Effects of lumbar extensor muscle strengthening and neuromuscular control retraining on disability in patients with chronic low back pain: A protocol for a randomised controlled trial

Joshua Brodie Farragher, Adrian Pranata, Gavin Williams, Doa El-Ansary, Selina M. Parry, Jessica Kasza, Adam Bryant

Research output: Contribution to journalArticleOtherpeer-review

5 Citations (Scopus)


Introduction Chronic low back pain (CLBP) is the leading cause of disability worldwide. However, there is no consensus in the literature regarding optimal management. Exercise intervention is the most widely used treatment as it likely influences contributing factors such as physical and psychological. Literature evaluating the effects of exercise on CLBP is often generalised, non-specific and employs inconsistent outcome measures. Moreover, the mechanisms behind exercise-related improvements are poorly understood. Recently, research has emerged identifying associations between neuromuscular-biomechanical impairments and CLBP-related disability. This information can be used as the basis for more specific and, potentially more efficacious exercise interventions for CLBP patients. Methods and analysis Ninety-four participants (including both males and females) with CLBP aged 18-65 who present for treatment to a Melbourne-based private physiotherapy practice will be recruited and randomised into one of two treatment groups. Following baseline assessment, participants will be randomly allocated to receive either: (i) strengthening exercises in combination with lumbar force accuracy training exercises or (ii) strengthening exercises alone. Participants will attend exercise sessions twice a week for 12 weeks, with assessments conducted at baseline, midway (ie, 6 weeks into the trial) and at trial completion. All exercise interventions will be supervised by a qualified physiotherapist trained in the intervention protocol. The primary outcome will be functional disability measured using the Oswestry Disability Index. Other psychosocial and mechanistic parameters will also be measured. Ethics and dissemination This study was given approval by the University of Melbourne Behavioural and Social Sciences Human Ethics Sub-Committee on 8 August 2017, reference number 1 749 845. Results of the randomised controlled trial will be published in peer-reviewed journals. Trial registration number ACTRN12618000894291.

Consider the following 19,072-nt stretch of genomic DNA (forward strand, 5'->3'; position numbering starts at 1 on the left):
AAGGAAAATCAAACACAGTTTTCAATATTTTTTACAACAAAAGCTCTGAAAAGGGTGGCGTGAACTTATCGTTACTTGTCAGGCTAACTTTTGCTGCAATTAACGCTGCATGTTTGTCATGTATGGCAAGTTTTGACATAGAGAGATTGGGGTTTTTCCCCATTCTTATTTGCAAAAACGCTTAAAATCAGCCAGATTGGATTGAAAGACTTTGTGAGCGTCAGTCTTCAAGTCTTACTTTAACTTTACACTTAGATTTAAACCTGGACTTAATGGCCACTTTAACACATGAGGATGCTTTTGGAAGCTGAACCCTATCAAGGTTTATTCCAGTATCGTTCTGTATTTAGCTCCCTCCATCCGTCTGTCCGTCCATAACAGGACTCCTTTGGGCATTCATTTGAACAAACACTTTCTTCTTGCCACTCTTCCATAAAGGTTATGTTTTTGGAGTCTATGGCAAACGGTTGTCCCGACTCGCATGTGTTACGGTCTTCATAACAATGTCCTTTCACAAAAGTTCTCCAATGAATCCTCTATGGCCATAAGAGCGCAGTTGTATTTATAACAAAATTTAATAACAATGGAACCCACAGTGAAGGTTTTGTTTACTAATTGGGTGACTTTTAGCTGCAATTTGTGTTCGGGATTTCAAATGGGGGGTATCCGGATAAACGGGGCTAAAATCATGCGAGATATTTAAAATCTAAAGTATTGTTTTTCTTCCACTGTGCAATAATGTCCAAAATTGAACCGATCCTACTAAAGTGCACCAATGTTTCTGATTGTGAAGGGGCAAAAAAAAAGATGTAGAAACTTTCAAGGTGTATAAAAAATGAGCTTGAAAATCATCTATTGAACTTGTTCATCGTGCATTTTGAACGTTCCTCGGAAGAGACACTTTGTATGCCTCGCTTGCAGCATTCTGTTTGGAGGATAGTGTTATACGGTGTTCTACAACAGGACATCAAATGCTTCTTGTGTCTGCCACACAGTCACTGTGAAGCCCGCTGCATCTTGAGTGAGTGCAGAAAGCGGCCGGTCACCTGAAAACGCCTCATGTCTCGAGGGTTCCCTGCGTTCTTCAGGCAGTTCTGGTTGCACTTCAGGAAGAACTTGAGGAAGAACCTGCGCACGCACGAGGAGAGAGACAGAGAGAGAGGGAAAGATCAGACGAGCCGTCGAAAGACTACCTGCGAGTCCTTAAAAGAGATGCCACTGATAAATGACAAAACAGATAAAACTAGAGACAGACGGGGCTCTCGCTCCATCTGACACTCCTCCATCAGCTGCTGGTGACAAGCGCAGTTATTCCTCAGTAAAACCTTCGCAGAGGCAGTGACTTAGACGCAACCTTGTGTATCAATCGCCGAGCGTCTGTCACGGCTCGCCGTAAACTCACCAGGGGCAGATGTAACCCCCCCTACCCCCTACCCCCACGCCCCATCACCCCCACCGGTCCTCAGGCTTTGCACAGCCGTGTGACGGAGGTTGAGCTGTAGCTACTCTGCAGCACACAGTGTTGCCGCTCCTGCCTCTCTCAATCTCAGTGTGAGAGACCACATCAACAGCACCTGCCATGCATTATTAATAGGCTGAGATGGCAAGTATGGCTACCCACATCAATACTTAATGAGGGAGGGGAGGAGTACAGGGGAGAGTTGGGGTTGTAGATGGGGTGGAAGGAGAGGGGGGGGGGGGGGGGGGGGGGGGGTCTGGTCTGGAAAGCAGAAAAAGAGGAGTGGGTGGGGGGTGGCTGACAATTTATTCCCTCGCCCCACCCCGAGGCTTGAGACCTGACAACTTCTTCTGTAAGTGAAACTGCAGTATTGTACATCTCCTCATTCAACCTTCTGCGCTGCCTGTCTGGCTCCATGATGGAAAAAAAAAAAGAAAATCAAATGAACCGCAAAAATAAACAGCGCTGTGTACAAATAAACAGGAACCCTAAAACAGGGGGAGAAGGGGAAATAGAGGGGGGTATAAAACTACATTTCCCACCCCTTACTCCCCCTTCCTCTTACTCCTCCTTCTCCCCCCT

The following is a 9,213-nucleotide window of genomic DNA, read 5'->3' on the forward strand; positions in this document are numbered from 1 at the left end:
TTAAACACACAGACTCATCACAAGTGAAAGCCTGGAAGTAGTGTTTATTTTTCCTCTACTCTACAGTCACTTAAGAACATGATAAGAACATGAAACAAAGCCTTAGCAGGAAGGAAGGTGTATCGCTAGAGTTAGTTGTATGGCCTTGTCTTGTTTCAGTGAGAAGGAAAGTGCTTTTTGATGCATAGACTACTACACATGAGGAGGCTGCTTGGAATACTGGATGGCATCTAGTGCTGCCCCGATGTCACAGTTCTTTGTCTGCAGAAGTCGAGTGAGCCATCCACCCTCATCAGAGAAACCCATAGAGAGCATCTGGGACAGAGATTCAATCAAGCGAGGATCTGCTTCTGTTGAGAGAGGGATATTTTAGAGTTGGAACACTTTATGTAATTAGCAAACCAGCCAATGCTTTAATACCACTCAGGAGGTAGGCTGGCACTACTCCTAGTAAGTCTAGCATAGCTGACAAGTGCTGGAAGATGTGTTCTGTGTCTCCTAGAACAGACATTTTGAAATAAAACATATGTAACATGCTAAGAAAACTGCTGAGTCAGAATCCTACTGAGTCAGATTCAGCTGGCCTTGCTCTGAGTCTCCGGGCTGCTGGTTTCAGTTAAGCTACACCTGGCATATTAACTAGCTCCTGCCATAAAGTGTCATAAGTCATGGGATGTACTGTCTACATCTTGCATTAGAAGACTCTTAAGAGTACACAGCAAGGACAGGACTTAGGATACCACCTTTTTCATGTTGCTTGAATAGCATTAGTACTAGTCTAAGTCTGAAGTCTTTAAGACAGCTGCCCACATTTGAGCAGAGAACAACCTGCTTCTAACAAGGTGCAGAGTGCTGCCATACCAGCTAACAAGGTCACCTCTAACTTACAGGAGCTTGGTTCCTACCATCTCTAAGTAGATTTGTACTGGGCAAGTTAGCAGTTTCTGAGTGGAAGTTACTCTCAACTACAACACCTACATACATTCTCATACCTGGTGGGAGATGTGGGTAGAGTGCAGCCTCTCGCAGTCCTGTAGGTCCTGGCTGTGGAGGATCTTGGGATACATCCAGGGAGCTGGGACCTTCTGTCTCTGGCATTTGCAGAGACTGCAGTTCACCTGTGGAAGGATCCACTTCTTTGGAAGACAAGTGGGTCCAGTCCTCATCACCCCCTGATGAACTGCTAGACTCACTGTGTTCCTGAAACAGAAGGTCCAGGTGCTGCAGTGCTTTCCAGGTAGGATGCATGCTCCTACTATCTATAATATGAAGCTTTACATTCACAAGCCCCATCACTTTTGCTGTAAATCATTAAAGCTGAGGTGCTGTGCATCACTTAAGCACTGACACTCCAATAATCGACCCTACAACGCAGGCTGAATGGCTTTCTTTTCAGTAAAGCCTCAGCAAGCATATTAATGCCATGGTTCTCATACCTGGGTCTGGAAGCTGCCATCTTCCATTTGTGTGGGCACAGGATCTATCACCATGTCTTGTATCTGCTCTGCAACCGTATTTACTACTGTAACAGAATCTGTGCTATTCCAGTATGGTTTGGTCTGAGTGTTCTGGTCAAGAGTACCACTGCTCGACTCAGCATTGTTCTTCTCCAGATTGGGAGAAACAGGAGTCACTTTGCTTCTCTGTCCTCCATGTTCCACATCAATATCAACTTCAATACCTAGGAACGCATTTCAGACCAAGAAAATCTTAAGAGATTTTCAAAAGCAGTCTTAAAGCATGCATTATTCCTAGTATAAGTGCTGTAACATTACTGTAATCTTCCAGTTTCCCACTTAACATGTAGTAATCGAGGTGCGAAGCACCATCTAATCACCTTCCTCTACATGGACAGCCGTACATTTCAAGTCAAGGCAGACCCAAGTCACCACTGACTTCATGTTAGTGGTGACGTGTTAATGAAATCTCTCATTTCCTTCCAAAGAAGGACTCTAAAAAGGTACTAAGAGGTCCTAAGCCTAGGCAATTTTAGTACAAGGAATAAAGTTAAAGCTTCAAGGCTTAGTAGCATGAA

Original languageEnglish
Article numbere028259
Number of pages11
JournalBMJ Open
Issue number8
Publication statusPublished - Aug 2019


  • chronic pain
  • low back pain
  • musculoskeletal pain
  • rehabilitation exercise
  • resistance training

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